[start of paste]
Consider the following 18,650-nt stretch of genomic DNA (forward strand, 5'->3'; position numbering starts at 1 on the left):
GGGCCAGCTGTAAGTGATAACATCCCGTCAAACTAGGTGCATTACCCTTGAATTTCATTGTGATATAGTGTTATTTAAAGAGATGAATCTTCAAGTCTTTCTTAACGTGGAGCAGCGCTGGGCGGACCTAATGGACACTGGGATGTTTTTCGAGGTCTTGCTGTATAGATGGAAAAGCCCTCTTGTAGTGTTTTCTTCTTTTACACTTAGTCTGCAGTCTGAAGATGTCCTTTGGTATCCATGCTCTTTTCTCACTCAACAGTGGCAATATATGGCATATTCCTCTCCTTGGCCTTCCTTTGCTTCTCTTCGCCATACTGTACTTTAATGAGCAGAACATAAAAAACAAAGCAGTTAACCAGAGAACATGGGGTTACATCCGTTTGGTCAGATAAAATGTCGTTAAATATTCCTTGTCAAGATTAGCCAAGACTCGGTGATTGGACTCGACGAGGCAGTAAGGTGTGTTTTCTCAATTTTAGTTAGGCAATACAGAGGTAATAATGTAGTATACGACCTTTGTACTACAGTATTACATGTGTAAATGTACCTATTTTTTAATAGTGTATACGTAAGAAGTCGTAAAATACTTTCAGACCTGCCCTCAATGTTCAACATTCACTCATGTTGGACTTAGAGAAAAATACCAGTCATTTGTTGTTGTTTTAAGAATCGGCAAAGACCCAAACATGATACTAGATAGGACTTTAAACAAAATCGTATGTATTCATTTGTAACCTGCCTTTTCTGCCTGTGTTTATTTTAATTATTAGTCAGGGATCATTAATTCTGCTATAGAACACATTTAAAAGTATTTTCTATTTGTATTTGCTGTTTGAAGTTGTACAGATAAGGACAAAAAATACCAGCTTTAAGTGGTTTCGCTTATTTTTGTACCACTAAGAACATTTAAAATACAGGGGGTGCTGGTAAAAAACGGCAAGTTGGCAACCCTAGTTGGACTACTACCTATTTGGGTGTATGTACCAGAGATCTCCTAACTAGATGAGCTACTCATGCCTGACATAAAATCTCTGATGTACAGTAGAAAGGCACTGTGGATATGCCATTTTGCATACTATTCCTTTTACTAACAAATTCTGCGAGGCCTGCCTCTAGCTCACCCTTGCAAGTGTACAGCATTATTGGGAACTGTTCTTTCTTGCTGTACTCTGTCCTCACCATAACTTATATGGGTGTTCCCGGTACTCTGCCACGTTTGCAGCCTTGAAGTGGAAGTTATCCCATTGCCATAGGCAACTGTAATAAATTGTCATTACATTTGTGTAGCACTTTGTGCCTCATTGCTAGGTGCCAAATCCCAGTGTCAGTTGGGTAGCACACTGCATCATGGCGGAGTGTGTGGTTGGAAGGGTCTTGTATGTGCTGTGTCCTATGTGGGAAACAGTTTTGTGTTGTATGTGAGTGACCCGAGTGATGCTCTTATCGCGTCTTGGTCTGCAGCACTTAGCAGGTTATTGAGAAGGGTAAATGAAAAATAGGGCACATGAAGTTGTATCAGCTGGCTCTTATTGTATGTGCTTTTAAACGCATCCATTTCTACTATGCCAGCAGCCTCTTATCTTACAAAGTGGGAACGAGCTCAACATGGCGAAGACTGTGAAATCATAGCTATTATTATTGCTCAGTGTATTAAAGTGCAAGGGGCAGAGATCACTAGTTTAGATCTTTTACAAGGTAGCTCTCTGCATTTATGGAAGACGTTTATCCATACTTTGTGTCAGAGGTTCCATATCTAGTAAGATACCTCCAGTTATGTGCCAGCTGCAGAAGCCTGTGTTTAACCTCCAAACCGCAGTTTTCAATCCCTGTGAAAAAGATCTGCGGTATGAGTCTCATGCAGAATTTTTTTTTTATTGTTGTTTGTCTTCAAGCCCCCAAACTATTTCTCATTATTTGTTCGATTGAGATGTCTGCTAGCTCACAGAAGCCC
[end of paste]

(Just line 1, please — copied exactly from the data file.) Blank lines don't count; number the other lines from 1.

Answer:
Consider the following 18,650-nt stretch of genomic DNA (forward strand, 5'->3'; position numbering starts at 1 on the left):